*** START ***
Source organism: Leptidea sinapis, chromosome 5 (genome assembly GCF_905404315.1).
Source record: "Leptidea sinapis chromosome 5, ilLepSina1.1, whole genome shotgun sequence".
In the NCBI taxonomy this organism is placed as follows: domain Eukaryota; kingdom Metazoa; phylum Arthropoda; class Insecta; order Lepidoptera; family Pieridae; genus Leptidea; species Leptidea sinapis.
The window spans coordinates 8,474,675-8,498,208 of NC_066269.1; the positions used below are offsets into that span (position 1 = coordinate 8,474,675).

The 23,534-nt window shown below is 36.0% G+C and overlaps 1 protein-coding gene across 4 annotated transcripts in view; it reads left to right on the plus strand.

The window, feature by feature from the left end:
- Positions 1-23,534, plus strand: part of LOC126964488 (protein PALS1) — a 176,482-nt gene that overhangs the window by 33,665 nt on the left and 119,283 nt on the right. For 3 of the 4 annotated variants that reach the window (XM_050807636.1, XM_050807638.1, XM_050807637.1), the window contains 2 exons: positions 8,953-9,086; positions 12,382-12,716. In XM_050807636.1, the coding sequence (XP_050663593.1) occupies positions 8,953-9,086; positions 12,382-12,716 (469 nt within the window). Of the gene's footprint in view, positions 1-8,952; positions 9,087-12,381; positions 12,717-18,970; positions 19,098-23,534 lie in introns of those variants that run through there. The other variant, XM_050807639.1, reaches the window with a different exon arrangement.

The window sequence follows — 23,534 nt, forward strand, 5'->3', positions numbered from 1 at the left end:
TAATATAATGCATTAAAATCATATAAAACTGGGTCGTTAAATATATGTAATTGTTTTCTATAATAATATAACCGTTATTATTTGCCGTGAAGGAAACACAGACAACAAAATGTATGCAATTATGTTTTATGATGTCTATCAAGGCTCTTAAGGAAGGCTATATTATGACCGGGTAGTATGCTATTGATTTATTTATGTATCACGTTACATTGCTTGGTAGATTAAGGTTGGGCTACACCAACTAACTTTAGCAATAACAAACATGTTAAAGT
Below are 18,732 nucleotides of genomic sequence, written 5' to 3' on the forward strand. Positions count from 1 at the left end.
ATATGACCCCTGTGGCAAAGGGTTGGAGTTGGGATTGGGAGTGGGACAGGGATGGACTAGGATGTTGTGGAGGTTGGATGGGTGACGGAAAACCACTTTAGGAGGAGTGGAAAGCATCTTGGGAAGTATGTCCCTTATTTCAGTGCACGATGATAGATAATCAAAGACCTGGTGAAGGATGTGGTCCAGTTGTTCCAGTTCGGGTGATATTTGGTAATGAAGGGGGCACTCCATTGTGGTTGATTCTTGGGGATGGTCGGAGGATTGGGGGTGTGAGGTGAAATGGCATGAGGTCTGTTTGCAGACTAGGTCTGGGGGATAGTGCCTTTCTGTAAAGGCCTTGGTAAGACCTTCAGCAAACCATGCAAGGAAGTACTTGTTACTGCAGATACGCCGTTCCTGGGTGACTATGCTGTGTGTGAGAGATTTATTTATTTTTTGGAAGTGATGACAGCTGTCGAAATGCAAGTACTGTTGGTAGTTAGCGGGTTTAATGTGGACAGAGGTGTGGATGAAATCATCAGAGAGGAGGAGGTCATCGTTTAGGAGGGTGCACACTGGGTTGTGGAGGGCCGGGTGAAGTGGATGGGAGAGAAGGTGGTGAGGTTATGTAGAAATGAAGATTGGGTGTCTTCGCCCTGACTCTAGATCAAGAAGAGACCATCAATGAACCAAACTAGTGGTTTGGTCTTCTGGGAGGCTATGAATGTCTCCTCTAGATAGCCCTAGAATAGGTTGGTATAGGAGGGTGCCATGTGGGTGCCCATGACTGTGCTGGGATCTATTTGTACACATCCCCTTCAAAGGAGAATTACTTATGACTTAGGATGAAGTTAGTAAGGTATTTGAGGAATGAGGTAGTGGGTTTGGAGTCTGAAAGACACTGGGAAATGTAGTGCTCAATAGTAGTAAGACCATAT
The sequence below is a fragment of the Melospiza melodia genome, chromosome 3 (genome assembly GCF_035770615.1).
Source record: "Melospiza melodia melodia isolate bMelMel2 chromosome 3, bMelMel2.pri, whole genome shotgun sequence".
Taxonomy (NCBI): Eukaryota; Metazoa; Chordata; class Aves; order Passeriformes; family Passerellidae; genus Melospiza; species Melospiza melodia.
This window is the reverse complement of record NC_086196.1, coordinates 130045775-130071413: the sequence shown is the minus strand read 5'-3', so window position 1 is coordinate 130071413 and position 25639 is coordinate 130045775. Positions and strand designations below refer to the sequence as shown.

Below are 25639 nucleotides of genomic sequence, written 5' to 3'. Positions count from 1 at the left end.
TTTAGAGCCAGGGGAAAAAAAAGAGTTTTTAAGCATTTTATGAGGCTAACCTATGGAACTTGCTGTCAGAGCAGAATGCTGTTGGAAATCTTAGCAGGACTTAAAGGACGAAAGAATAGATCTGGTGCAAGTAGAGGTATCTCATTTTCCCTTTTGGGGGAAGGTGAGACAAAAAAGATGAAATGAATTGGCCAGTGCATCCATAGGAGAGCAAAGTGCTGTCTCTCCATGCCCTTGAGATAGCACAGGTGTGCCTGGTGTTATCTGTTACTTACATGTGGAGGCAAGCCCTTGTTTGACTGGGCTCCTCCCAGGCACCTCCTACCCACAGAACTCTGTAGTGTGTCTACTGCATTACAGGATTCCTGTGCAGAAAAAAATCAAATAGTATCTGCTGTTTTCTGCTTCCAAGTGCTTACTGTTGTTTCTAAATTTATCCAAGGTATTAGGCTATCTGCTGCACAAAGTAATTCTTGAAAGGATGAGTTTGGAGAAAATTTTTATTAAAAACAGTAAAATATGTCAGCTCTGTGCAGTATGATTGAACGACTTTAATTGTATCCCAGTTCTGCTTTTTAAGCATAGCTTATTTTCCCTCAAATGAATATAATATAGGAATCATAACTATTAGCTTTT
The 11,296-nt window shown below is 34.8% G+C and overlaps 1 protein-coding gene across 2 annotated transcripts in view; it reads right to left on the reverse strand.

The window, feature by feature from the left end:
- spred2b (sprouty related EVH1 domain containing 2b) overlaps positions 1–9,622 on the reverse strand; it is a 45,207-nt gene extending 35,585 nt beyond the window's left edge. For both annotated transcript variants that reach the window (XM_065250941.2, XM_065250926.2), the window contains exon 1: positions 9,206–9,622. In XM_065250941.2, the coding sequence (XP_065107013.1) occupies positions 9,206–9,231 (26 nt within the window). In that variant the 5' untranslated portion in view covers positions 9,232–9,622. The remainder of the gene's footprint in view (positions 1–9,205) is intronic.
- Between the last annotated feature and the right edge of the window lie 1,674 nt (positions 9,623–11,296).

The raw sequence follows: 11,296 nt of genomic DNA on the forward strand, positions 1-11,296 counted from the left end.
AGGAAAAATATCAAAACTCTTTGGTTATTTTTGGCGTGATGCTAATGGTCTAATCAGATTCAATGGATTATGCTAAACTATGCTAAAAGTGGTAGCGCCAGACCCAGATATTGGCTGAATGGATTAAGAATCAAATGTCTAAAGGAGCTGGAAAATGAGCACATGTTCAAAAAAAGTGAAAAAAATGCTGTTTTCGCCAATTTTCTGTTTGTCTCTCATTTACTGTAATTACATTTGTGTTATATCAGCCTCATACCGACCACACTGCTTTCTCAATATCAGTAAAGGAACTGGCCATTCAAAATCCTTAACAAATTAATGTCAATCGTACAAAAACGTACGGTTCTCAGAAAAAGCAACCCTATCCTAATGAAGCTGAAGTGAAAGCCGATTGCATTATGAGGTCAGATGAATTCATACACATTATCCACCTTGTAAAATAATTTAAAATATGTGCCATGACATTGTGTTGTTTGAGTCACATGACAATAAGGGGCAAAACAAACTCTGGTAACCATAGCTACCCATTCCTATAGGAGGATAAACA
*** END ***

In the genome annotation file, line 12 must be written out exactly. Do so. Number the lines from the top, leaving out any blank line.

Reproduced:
The sequence below is a fragment of the Melospiza melodia genome, chromosome 3 (genome assembly GCF_035770615.1).